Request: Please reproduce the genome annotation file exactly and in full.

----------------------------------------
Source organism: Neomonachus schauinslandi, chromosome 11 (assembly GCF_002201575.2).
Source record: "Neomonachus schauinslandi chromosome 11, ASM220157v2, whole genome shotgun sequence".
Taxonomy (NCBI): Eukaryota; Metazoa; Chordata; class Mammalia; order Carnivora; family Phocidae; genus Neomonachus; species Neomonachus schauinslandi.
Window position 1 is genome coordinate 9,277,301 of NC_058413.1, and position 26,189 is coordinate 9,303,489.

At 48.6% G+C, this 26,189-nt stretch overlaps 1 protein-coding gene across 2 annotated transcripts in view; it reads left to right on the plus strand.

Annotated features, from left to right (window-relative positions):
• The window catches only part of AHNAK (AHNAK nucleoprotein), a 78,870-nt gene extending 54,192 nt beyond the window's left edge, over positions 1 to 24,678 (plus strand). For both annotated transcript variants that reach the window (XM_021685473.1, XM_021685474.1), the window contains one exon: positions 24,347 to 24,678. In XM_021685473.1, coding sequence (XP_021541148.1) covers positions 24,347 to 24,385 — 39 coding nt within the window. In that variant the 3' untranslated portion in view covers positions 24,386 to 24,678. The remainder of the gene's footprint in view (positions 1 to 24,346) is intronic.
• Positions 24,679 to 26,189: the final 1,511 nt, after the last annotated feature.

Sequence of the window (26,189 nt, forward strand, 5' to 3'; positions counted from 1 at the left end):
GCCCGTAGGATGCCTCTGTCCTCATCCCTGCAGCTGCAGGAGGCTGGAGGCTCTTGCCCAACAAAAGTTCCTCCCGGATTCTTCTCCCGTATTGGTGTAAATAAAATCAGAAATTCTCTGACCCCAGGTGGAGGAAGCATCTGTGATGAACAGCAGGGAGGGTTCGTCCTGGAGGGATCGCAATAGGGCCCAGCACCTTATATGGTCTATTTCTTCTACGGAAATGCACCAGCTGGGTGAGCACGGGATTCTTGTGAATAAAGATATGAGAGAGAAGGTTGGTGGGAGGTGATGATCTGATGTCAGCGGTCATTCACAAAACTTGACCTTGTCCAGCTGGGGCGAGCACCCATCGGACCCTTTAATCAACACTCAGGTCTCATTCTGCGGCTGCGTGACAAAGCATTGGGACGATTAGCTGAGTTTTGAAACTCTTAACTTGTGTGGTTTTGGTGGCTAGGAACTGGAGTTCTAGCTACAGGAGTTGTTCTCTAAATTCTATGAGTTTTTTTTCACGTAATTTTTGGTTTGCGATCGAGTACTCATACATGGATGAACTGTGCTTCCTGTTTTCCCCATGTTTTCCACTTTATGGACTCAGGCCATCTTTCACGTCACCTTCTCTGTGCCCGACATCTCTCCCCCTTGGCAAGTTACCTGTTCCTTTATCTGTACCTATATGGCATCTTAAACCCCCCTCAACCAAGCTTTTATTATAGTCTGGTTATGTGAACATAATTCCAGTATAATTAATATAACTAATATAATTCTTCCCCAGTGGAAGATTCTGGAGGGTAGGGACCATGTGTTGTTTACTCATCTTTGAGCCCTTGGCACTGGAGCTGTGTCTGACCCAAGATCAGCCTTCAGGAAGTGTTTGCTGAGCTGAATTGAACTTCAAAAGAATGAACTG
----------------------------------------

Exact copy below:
Source organism: Neomonachus schauinslandi, chromosome 11 (assembly GCF_002201575.2).
Source record: "Neomonachus schauinslandi chromosome 11, ASM220157v2, whole genome shotgun sequence".
Taxonomy (NCBI): Eukaryota; Metazoa; Chordata; class Mammalia; order Carnivora; family Phocidae; genus Neomonachus; species Neomonachus schauinslandi.
Window position 1 is genome coordinate 9,277,301 of NC_058413.1, and position 26,189 is coordinate 9,303,489.

At 48.6% G+C, this 26,189-nt stretch overlaps 1 protein-coding gene across 2 annotated transcripts in view; it reads left to right on the plus strand.

Annotated features, from left to right (window-relative positions):
• The window catches only part of AHNAK (AHNAK nucleoprotein), a 78,870-nt gene extending 54,192 nt beyond the window's left edge, over positions 1 to 24,678 (plus strand). For both annotated transcript variants that reach the window (XM_021685473.1, XM_021685474.1), the window contains one exon: positions 24,347 to 24,678. In XM_021685473.1, coding sequence (XP_021541148.1) covers positions 24,347 to 24,385 — 39 coding nt within the window. In that variant the 3' untranslated portion in view covers positions 24,386 to 24,678. The remainder of the gene's footprint in view (positions 1 to 24,346) is intronic.
• Positions 24,679 to 26,189: the final 1,511 nt, after the last annotated feature.

Sequence of the window (26,189 nt, forward strand, 5' to 3'; positions counted from 1 at the left end):
GCCCGTAGGATGCCTCTGTCCTCATCCCTGCAGCTGCAGGAGGCTGGAGGCTCTTGCCCAACAAAAGTTCCTCCCGGATTCTTCTCCCGTATTGGTGTAAATAAAATCAGAAATTCTCTGACCCCAGGTGGAGGAAGCATCTGTGATGAACAGCAGGGAGGGTTCGTCCTGGAGGGATCGCAATAGGGCCCAGCACCTTATATGGTCTATTTCTTCTACGGAAATGCACCAGCTGGGTGAGCACGGGATTCTTGTGAATAAAGATATGAGAGAGAAGGTTGGTGGGAGGTGATGATCTGATGTCAGCGGTCATTCACAAAACTTGACCTTGTCCAGCTGGGGCGAGCACCCATCGGACCCTTTAATCAACACTCAGGTCTCATTCTGCGGCTGCGTGACAAAGCATTGGGACGATTAGCTGAGTTTTGAAACTCTTAACTTGTGTGGTTTTGGTGGCTAGGAACTGGAGTTCTAGCTACAGGAGTTGTTCTCTAAATTCTATGAGTTTTTTTTCACGTAATTTTTGGTTTGCGATCGAGTACTCATACATGGATGAACTGTGCTTCCTGTTTTCCCCATGTTTTCCACTTTATGGACTCAGGCCATCTTTCACGTCACCTTCTCTGTGCCCGACATCTCTCCCCCTTGGCAAGTTACCTGTTCCTTTATCTGTACCTATATGGCATCTTAAACCCCCCTCAACCAAGCTTTTATTATAGTCTGGTTATGTGAACATAATTCCAGTATAATTAATATAACTAATATAATTCTTCCCCAGTGGAAGATTCTGGAGGGTAGGGACCATGTGTTGTTTACTCATCTTTGAGCCCTTGGCACTGGAGCTGTGTCTGACCCAAGATCAGCCTTCAGGAAGTGTTTGCTGAGCTGAATTGAACTTCAAAAGAATGAACTG